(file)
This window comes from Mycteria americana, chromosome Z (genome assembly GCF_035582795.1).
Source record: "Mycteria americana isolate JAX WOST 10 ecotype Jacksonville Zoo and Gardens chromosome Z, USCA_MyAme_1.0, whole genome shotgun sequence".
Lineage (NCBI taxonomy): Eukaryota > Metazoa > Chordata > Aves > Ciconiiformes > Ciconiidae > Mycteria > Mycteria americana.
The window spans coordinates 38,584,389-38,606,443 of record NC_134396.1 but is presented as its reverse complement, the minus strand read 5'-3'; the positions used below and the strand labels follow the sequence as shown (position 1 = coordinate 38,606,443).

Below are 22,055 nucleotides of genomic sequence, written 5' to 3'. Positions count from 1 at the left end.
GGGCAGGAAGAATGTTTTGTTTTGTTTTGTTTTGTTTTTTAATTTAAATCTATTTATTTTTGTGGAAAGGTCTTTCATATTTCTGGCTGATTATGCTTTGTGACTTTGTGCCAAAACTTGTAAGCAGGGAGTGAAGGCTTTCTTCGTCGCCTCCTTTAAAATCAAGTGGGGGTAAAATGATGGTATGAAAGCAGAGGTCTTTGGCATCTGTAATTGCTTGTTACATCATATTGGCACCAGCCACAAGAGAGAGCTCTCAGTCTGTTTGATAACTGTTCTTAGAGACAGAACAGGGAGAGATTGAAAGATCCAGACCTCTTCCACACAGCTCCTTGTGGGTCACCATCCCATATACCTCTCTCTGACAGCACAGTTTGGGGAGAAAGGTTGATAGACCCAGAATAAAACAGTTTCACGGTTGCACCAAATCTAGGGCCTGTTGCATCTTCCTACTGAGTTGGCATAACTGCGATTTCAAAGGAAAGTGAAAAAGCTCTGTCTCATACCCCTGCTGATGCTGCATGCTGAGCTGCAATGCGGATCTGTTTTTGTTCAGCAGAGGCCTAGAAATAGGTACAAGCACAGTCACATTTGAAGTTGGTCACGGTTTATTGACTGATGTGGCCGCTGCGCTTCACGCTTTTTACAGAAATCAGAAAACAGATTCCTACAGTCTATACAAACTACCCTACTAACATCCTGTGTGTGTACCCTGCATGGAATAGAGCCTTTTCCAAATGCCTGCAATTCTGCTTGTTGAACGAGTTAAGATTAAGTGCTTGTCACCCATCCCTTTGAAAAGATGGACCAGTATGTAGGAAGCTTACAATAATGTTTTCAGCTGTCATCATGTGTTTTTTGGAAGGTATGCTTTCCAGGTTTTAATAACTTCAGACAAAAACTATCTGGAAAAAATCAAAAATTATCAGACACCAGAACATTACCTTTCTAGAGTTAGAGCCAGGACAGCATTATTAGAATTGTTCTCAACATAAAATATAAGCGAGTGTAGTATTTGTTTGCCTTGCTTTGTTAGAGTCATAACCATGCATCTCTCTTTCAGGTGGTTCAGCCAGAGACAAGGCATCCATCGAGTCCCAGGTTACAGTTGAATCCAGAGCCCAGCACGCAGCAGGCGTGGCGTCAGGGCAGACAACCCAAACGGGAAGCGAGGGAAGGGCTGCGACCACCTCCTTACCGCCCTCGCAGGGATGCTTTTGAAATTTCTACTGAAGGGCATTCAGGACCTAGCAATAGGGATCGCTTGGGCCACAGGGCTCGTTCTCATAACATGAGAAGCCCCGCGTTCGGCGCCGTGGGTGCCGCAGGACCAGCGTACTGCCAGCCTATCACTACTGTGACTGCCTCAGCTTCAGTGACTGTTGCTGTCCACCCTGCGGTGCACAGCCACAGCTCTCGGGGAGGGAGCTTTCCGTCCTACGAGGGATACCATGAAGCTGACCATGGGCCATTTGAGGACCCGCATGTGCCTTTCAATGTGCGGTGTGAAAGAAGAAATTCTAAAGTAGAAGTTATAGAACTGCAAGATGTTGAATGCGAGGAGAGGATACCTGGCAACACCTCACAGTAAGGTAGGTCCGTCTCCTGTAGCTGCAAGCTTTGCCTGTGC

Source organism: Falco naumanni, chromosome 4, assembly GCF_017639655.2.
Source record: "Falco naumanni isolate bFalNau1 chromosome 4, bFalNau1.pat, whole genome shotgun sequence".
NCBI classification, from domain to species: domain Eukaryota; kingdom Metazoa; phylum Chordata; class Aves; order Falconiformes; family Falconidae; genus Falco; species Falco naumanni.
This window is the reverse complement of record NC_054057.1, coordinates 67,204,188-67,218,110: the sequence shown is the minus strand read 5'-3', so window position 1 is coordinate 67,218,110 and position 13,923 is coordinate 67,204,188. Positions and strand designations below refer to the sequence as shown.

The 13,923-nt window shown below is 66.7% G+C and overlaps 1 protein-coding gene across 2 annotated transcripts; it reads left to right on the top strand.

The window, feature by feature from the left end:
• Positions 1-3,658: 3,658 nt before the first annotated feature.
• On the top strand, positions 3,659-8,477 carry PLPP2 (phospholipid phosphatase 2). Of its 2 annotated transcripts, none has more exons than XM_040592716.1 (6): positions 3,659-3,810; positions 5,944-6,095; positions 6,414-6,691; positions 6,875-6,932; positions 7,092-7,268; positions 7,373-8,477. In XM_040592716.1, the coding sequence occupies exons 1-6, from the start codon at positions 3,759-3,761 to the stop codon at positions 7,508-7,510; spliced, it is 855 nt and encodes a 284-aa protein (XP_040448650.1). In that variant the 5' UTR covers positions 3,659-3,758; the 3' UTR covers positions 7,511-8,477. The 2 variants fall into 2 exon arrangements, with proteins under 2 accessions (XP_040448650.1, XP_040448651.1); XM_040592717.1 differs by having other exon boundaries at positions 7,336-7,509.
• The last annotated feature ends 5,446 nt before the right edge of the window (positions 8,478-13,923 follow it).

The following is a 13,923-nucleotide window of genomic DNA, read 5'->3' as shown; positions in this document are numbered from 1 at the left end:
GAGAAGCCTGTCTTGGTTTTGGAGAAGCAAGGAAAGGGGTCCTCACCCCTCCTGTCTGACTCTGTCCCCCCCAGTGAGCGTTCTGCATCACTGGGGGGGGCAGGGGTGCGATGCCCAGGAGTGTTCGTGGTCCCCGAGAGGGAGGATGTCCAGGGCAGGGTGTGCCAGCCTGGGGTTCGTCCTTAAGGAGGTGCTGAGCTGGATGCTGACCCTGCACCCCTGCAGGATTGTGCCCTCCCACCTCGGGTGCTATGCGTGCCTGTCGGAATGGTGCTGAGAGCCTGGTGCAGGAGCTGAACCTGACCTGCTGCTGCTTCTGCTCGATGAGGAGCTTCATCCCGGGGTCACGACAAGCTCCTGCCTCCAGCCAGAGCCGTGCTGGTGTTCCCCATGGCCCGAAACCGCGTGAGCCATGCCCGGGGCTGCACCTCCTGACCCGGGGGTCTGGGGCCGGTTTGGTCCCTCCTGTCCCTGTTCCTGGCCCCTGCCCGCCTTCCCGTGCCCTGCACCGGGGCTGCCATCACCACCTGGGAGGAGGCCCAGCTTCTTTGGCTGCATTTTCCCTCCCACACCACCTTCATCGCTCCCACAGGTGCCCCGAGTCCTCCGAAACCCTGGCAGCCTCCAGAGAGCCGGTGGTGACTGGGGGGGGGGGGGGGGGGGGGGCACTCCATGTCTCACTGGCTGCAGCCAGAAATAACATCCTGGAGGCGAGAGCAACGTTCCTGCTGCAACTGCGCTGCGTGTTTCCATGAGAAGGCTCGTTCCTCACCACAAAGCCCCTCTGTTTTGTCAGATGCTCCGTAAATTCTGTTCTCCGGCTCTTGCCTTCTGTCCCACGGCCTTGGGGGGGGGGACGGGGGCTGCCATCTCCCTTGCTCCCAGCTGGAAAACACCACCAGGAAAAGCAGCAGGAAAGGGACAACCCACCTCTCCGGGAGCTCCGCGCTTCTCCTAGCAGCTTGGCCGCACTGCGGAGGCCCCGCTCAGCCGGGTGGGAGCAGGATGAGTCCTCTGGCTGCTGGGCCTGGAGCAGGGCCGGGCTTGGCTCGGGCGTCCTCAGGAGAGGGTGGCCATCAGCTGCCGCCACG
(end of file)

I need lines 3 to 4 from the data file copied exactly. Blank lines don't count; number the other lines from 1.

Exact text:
Lineage (NCBI taxonomy): Eukaryota > Metazoa > Chordata > Aves > Ciconiiformes > Ciconiidae > Mycteria > Mycteria americana.
The window spans coordinates 38,584,389-38,606,443 of record NC_134396.1 but is presented as its reverse complement, the minus strand read 5'-3'; the positions used below and the strand labels follow the sequence as shown (position 1 = coordinate 38,606,443).